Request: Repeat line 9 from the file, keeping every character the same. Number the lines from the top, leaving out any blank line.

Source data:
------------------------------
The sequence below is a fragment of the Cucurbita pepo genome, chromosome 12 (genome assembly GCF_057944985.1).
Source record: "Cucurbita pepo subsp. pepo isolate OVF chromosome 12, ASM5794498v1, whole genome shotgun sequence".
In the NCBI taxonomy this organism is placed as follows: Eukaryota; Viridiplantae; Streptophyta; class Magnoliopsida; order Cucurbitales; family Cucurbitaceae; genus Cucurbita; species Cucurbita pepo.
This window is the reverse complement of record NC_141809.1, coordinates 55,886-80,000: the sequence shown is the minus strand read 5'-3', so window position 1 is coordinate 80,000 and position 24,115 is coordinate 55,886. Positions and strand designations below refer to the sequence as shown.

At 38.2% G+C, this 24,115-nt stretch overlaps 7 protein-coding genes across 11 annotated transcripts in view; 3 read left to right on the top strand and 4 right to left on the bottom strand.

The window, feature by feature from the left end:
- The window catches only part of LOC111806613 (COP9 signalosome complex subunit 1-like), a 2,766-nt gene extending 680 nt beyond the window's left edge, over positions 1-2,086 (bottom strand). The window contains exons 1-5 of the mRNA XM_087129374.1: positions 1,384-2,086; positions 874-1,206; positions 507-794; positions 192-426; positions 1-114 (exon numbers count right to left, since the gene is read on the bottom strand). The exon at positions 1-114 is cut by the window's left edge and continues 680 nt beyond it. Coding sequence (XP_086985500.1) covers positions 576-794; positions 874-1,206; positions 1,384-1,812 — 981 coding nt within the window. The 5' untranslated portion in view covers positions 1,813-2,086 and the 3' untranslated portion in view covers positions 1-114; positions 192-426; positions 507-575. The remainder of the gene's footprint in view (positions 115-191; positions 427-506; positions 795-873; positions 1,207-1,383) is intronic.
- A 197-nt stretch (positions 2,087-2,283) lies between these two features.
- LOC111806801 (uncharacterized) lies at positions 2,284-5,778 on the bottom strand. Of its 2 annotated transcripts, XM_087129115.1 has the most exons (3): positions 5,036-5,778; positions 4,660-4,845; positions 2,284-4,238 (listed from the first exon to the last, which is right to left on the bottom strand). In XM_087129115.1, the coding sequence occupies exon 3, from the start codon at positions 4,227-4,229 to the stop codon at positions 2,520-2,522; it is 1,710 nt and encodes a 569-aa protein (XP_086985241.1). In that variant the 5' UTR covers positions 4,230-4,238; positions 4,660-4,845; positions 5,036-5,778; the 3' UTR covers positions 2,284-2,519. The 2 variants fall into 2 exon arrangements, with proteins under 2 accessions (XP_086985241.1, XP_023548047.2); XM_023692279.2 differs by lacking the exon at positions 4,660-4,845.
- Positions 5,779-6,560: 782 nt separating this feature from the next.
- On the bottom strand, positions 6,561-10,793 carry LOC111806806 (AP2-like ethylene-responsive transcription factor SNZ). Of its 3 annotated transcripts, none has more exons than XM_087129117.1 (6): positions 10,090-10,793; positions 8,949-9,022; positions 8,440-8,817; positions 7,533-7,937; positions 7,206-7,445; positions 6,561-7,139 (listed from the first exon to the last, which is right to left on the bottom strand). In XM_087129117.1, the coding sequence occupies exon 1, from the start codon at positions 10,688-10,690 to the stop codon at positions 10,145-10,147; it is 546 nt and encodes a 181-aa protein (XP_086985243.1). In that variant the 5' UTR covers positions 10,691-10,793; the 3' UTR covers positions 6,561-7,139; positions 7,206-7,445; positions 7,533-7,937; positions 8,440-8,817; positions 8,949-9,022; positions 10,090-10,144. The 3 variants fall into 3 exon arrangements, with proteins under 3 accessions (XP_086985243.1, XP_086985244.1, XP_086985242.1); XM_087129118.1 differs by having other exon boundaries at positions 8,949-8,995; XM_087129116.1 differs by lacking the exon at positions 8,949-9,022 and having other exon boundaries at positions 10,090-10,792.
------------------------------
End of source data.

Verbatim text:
- LOC111806801 (uncharacterized) lies at positions 2,284-5,778 on the bottom strand. Of its 2 annotated transcripts, XM_087129115.1 has the most exons (3): positions 5,036-5,778; positions 4,660-4,845; positions 2,284-4,238 (listed from the first exon to the last, which is right to left on the bottom strand). In XM_087129115.1, the coding sequence occupies exon 3, from the start codon at positions 4,227-4,229 to the stop codon at positions 2,520-2,522; it is 1,710 nt and encodes a 569-aa protein (XP_086985241.1). In that variant the 5' UTR covers positions 4,230-4,238; positions 4,660-4,845; positions 5,036-5,778; the 3' UTR covers positions 2,284-2,519. The 2 variants fall into 2 exon arrangements, with proteins under 2 accessions (XP_086985241.1, XP_023548047.2); XM_023692279.2 differs by lacking the exon at positions 4,660-4,845.